Stuart Vaughan, a theater director who shared Joseph Papp’s passion for Shakespeare and staged several of the New York Shakespeare Festival’s inaugural productions with such stars (and future stars) as Al Pacino, Colleen Dewhurst, Elizabeth McGovern and Martin Sheen, died of cancer June 10 at home in High Bridge, NJ, the New York Times reported today. He was 88.

Screen Shot 2014-06-19 at 2.17.59 PMHis partnership with Papp went back to the Shakespeare Festival’s first productions at an outdoor amphitheater on Manhattan’s Lower East Side. In 1956 Papp hired him to stage Julius Caesar and The Taming Of The Shrew. The latter production resulted in Dewhurst’s celebrated performances as Katherine (a role Papp originally promised to his wife). The next year, when the festival moved to a temporary stage in Central Park, Vaughan directed Two Gentlemen Of Verona, Romeo And Juliet and Macbeth. These were all long before Papp built the Delacorte Theatre to present  Free Shakespeare In The Park (1962) and the festival’s permanent complex, the Public Theater, in the old Astor Library in the East Village (1967).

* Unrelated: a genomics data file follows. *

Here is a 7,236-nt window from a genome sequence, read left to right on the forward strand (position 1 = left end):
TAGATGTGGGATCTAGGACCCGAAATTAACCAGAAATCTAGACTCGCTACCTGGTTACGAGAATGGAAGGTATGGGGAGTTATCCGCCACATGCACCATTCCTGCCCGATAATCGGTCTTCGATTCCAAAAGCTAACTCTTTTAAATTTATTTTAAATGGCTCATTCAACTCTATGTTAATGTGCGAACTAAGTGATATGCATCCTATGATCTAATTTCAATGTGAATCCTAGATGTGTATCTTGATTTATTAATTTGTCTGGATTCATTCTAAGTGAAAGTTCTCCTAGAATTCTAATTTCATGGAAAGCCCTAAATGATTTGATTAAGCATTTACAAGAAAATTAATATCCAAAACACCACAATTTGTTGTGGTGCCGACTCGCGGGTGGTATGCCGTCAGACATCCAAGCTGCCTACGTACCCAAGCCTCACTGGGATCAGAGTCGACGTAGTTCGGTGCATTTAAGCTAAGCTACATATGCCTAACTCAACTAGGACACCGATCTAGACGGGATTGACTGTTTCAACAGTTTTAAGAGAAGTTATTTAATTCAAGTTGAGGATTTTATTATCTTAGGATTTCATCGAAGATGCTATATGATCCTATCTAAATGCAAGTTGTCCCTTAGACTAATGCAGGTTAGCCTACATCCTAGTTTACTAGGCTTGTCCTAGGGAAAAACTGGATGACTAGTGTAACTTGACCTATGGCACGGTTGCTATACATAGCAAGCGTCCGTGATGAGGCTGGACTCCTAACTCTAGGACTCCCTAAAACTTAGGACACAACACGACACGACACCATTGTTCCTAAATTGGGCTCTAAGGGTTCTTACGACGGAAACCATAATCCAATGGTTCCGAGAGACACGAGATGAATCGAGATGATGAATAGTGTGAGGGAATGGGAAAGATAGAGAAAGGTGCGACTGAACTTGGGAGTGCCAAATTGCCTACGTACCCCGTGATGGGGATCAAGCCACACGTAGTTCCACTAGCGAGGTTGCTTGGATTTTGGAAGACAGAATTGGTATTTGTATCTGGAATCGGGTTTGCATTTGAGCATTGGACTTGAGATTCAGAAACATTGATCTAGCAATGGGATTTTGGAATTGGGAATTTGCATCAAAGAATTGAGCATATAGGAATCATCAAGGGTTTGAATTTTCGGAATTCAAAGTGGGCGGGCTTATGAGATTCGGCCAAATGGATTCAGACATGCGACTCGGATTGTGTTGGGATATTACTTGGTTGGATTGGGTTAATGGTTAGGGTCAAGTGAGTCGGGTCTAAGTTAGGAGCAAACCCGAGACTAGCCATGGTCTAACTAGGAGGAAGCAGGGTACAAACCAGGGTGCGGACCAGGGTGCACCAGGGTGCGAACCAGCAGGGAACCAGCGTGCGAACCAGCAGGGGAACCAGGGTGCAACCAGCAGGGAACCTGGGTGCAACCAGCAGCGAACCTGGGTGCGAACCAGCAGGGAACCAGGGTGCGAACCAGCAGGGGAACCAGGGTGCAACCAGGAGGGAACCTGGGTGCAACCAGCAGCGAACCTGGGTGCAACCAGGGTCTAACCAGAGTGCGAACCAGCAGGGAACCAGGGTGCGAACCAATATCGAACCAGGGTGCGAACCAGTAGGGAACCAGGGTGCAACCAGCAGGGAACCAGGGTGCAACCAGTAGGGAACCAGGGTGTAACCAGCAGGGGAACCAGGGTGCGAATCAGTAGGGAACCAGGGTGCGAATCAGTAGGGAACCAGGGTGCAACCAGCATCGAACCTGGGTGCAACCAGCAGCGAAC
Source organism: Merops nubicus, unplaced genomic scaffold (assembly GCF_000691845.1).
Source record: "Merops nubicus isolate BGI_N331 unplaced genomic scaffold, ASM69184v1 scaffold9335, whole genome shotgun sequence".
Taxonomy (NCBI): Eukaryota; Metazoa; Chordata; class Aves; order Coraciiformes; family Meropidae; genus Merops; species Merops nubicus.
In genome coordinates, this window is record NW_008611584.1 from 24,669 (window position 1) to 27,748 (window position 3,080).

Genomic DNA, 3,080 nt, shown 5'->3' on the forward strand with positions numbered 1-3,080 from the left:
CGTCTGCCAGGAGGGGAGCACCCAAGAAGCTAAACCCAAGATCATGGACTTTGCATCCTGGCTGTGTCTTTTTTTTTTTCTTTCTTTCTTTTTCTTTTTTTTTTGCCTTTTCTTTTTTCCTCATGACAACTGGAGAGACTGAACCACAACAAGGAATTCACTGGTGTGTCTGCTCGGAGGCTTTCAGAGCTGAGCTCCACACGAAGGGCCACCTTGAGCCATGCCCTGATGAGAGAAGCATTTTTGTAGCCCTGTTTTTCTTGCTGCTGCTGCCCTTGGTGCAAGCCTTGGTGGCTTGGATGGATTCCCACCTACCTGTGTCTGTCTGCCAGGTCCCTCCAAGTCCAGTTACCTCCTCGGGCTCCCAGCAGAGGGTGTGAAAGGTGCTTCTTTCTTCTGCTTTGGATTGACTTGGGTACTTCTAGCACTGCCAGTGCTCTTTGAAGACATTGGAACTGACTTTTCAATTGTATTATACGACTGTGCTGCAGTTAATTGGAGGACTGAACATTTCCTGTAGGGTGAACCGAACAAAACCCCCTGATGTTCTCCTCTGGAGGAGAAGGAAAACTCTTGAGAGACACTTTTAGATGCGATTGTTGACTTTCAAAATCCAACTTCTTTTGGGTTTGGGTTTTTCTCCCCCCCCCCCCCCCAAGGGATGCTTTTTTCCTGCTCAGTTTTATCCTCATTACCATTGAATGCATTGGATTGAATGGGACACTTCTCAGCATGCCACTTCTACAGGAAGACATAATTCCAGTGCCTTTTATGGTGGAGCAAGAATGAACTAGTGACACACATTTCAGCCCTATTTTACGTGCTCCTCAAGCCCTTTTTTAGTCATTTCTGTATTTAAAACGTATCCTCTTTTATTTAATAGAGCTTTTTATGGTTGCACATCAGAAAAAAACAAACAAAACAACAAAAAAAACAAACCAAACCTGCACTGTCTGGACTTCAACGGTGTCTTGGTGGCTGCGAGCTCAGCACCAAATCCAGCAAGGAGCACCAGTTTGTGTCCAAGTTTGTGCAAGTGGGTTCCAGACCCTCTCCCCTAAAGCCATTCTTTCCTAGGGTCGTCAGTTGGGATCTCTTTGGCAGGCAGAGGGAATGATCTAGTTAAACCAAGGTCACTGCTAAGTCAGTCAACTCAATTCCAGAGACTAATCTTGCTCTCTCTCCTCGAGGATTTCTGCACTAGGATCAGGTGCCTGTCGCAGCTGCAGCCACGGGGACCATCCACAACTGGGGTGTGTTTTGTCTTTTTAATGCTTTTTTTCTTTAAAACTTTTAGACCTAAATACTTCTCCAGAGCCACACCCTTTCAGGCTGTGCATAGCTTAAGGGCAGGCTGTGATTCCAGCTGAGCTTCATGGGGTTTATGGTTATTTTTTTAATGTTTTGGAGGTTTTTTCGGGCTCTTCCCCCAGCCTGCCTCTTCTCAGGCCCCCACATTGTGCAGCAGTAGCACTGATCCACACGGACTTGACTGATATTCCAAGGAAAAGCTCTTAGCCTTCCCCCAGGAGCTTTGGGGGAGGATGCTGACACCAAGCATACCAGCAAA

Vaughan, who was also the founding director of the Seattle Repertory Theatre and involved in several other resident companies, including the Phoenix Theatre. Unlike many others in Papp’s motley of theatrical creatives, Vaughan was distinguished by his disdain for trendiness and devotion to text. In 1987, Papp announced a “Shakespeare Marathon” of all the Bard’s plays, in what would be the final legacy of the dying producer. Vaughn returned to mount Two Gentlemen Of Verona with McGovern, King John with Kevin Conway and Julius Caesar  with Pacino as Mark Antony and Martin Sheen as Brutus.

9th Annual Los Angeles Italia Film, Fashion And Art Fest - Opening Night CeremonyJulius Caesar was slammed by Times critic Frank Rich as “stately, bereft of passion, indifferently acted [and] safely removed not only from the chaotic Rome of 44 B.C. but also from its audience’s present-day political environment.”

“Traditional productions were his forte,” said Richard Kornberg, a veteran press agent who earned his stripes working for Papp. “Two Gentlemen was charming and wonderful.”